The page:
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Utah doctor takes new approach to food allergies

MURRAY, Utah (ABC 4 Utah) - For someone living with food allergies the tiniest exposure could mean a trip to the hospital, or it could even cost them their life. For parents of children with allergies it impacts everything they do.
MURRAY, Utah (ABC 4 Utah) - For someone living with food allergies the tiniest exposure could mean a trip to the hospital, or it could even cost them their life. For parents of children with allergies it impacts everything they do.

But as Good 4 Utah’s Robin Saville shows us there is one Utah doctor who is taking a different approach to treating food allergies.

“Life before treatment with Ethan was really scary. With food allergies you just never know when a reaction is going to occur,” said Michelle Horne.

For the Horne family living with two children with food allergies has been difficult and they've been living with it since their oldest son Ethan was just 2-years-old.

“He had an anaphylactic reaction to just some mixed nuts and we had no idea. As we were driving him to the urgent care he stopped breathing in our car,” said Horne.

Allergies have caused Ethan problems for years and it wasn't just the physical reactions. The isolation was hard too.

“He was sitting at his own table for every single snack time regardless if there was peanut butter involved or not. The teacher would be afraid to give him certain snacks so he would come home and he would cry and that he didn't want to go back to school,” said Horne.

According to foodallergy.org 15 million Americans have a food allergy. That's 1 in every 13 children in the United States and 70,000 Utah children. Now one Utah doctor is offering hope to thousands of kids.

“We're seeing outstanding results. Most of our patients that we have enrolled in this program have been able to...within six months consume a food that was once life threatening to them,” said Dr. Jones with Rocky Mountain Allergy Clinic.

So how does the doctor do it? By feeding his patients the very foods that make them sick.

“We start off with a very small minute dose of whatever they are allergic to and at a very deliberate calculated schedule we slowly increase that dose over time,” said Jones.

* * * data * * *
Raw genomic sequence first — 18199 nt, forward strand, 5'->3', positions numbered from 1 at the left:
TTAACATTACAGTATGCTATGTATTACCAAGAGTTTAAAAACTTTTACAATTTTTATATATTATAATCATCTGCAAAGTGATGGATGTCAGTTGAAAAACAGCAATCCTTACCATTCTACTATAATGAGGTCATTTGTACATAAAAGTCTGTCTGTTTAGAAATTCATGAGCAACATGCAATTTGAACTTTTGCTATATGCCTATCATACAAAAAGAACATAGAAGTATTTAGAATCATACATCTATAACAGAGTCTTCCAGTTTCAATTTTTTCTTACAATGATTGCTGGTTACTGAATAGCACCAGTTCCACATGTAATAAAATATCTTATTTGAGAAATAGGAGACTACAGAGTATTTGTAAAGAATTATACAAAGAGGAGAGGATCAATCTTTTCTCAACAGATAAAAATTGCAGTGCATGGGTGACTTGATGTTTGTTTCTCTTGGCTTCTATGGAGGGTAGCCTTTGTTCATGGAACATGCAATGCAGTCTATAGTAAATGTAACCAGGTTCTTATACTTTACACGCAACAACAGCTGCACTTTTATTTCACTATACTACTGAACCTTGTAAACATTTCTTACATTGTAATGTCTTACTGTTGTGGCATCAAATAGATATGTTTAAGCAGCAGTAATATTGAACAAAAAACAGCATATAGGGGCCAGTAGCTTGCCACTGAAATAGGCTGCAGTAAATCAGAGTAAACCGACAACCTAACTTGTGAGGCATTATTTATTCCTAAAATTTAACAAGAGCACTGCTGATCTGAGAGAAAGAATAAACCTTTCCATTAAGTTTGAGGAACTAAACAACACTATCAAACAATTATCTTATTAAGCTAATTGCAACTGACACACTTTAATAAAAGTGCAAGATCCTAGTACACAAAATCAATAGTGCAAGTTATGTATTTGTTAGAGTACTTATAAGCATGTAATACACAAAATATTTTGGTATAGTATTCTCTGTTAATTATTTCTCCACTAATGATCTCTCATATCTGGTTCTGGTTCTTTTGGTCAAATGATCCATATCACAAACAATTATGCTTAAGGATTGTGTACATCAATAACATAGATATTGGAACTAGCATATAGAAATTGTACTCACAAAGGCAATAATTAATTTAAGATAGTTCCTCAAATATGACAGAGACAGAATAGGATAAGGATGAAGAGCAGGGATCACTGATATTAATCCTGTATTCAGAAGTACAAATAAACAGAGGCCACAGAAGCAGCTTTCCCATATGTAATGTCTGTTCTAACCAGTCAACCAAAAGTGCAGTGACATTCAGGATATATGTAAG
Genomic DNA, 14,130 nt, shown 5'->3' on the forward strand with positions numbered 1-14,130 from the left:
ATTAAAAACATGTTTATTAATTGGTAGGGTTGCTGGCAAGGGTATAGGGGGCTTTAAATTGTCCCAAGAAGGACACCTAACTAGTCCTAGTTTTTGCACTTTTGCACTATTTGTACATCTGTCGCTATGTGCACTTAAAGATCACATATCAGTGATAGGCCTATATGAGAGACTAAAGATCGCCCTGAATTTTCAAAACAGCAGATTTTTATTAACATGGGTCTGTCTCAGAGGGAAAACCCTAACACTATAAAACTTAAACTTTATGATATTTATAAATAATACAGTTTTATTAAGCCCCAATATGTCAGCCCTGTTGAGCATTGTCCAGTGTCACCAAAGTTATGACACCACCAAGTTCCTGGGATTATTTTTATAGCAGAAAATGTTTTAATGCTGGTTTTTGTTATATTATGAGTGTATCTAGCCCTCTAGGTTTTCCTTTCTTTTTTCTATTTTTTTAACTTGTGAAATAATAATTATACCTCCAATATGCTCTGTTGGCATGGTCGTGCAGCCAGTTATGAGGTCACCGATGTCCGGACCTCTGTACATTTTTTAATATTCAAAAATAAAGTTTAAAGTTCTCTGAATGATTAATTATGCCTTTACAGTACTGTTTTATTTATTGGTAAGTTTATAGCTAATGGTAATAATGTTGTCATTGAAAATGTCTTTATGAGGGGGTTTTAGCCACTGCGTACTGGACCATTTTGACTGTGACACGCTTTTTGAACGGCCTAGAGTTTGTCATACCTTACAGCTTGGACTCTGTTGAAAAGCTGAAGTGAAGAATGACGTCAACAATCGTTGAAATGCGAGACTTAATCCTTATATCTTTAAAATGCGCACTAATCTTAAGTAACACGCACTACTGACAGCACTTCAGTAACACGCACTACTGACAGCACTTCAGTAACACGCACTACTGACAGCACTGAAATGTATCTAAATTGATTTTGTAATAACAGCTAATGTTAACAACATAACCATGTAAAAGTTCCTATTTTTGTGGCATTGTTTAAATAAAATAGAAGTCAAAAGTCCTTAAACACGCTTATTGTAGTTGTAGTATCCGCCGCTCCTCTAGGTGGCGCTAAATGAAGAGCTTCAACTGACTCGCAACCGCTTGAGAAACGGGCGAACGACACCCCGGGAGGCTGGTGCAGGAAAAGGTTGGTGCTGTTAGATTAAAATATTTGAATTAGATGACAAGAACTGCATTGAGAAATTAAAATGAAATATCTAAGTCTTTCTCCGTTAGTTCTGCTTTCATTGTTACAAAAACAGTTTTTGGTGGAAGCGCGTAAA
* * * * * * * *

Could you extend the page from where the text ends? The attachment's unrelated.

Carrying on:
Jones says by increasing the dose over time the body develops a natural tolerance to the food that caused the allergy.

“Within six months we can take somebody who would have a life threatening reaction to either milk, eggs, or peanut or wheat or soy, we can take them from a situation to where that would be life threatening to them, to where now they can consume it without any kind of restrictions,” said Jones.

For mom, the treatment was terrifying.

“When you've seen you child stop breathing because they ate that peanut or ate that cashew, giving it to them on purpose is very scary,” said Horne.

That fear now gives this family a little piece of mind.

“We've always tried to keep his life as normal as possible, but now I feel like we can really do that for him.” said Horne.

Just like her brother Emma is making progress and that's exactly why Dr. Jones started this program.

“Really the patients [are] what make me passionate about this subject because they are so desperate. They struggle so much with having to avoid, avoid, avoid and they live in fear and they have a lot of anxiety,” said Jones.

The program must be under the guidance of a doctor. Jones emphasizes the importance of not trying this on your own.

“There is no way this should be done at home on your own. It could be extremely dangerous and very detrimental. It could be life threatening,” said Jones.

“You’re so desperate to be able to give your child a normal life. I never thought there would be anything like this and I am so grateful that there is,” said Horne.
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